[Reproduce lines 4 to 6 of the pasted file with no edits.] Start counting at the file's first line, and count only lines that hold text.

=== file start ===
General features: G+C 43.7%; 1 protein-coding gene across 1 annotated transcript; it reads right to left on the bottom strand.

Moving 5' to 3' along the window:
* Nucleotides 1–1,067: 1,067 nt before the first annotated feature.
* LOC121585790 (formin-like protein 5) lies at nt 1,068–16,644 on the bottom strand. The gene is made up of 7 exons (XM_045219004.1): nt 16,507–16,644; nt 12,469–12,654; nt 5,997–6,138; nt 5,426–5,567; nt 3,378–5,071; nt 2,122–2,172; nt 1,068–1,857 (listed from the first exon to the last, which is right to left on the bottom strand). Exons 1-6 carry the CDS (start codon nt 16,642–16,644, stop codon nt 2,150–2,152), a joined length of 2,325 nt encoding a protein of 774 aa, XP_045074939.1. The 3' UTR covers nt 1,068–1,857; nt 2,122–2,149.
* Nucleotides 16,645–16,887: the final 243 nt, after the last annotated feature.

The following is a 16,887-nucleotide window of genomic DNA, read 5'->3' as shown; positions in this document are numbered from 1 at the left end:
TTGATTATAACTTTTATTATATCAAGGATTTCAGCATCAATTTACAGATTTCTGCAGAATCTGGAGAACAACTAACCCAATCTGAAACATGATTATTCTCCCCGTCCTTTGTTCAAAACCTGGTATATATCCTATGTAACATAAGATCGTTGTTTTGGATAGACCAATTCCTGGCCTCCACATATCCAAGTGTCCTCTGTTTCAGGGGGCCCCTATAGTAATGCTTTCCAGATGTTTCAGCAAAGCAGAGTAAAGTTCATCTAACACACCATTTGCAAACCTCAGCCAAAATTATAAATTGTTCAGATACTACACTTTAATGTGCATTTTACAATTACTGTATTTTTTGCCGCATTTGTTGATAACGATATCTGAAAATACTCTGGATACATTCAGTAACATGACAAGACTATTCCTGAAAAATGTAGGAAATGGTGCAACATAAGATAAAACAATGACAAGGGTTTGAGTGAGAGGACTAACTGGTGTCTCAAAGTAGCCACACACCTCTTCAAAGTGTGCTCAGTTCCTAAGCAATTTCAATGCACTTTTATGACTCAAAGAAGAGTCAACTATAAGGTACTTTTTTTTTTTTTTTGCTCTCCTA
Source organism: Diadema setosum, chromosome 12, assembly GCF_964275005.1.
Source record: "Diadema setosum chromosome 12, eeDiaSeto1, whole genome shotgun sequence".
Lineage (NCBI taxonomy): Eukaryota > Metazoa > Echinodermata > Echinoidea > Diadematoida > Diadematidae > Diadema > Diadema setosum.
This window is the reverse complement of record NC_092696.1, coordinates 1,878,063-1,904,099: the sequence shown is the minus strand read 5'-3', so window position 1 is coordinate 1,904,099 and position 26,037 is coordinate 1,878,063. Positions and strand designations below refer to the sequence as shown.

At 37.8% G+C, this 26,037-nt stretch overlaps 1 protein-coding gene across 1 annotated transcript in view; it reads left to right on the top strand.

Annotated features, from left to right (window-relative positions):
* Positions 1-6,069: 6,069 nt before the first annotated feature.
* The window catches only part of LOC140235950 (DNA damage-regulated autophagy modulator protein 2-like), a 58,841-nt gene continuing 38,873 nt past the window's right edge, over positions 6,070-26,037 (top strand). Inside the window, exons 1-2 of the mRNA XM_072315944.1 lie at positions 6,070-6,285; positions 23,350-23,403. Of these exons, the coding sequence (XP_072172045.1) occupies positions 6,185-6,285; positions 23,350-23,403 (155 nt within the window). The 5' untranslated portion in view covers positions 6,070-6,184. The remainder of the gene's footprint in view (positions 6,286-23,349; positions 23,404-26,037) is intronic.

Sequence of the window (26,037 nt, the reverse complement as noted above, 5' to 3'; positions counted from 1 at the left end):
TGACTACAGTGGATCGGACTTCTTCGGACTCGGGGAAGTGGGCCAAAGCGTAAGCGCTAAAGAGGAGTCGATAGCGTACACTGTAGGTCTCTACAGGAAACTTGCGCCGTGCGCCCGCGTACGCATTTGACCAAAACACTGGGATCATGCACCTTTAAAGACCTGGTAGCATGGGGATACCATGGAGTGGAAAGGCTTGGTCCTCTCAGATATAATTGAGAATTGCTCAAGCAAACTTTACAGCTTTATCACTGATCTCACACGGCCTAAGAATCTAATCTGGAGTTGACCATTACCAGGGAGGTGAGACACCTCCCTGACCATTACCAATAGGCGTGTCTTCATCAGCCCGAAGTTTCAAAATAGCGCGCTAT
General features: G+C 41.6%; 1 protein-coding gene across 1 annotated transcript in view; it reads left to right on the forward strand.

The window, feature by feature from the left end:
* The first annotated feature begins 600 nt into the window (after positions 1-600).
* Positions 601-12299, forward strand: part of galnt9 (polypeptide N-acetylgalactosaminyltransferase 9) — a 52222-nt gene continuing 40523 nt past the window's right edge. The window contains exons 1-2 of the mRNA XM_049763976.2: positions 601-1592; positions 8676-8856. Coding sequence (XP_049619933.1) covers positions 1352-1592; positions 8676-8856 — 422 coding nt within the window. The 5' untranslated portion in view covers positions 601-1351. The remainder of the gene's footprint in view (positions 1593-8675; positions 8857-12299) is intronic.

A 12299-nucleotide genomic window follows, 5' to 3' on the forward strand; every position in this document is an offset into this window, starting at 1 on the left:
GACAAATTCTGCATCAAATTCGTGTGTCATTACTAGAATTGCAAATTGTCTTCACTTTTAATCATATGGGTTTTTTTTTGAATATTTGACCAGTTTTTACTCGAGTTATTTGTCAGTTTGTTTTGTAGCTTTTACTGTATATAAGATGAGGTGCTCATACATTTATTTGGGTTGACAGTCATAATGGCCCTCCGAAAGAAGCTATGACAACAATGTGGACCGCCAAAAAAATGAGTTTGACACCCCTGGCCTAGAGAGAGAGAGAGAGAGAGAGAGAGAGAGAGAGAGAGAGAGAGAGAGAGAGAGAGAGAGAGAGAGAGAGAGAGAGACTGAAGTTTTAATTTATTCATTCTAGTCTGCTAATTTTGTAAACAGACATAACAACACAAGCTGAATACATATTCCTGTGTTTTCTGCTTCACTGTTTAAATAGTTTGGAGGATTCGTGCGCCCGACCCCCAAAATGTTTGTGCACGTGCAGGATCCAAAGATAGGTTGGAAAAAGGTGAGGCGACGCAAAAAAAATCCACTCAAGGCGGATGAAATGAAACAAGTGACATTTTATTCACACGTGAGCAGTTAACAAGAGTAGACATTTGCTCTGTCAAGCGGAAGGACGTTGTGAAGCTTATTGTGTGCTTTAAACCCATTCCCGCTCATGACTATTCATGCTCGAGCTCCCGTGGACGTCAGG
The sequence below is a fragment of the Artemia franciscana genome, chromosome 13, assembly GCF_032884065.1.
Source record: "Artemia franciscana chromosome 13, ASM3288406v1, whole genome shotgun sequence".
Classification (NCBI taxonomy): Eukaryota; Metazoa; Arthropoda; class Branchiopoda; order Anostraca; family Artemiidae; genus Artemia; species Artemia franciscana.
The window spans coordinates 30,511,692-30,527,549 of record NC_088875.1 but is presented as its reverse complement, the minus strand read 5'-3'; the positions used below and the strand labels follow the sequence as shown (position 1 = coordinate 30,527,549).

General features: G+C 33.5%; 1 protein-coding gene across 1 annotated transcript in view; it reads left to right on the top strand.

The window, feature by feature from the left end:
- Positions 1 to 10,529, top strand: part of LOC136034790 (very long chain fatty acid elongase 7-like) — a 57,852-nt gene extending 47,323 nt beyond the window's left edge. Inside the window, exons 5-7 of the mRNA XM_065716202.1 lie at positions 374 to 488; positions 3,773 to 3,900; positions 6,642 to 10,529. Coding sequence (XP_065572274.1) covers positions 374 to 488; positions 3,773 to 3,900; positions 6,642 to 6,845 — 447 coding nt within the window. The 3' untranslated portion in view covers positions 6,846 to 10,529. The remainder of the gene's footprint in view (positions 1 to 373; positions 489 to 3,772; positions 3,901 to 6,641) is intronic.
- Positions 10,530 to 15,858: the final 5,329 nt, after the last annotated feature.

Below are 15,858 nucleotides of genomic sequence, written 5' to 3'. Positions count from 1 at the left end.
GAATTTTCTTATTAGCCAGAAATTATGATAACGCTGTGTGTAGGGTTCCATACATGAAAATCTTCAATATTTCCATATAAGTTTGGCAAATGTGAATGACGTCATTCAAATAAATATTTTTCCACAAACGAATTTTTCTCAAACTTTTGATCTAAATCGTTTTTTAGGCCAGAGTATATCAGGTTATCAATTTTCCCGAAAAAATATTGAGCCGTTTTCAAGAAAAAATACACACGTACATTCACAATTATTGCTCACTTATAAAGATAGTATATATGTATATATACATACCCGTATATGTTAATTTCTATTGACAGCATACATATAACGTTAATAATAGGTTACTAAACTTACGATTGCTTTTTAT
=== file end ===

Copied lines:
* LOC121585790 (formin-like protein 5) lies at nt 1,068–16,644 on the bottom strand. The gene is made up of 7 exons (XM_045219004.1): nt 16,507–16,644; nt 12,469–12,654; nt 5,997–6,138; nt 5,426–5,567; nt 3,378–5,071; nt 2,122–2,172; nt 1,068–1,857 (listed from the first exon to the last, which is right to left on the bottom strand). Exons 1-6 carry the CDS (start codon nt 16,642–16,644, stop codon nt 2,150–2,152), a joined length of 2,325 nt encoding a protein of 774 aa, XP_045074939.1. The 3' UTR covers nt 1,068–1,857; nt 2,122–2,149.
* Nucleotides 16,645–16,887: the final 243 nt, after the last annotated feature.

The following is a 16,887-nucleotide window of genomic DNA, read 5'->3' as shown; positions in this document are numbered from 1 at the left end: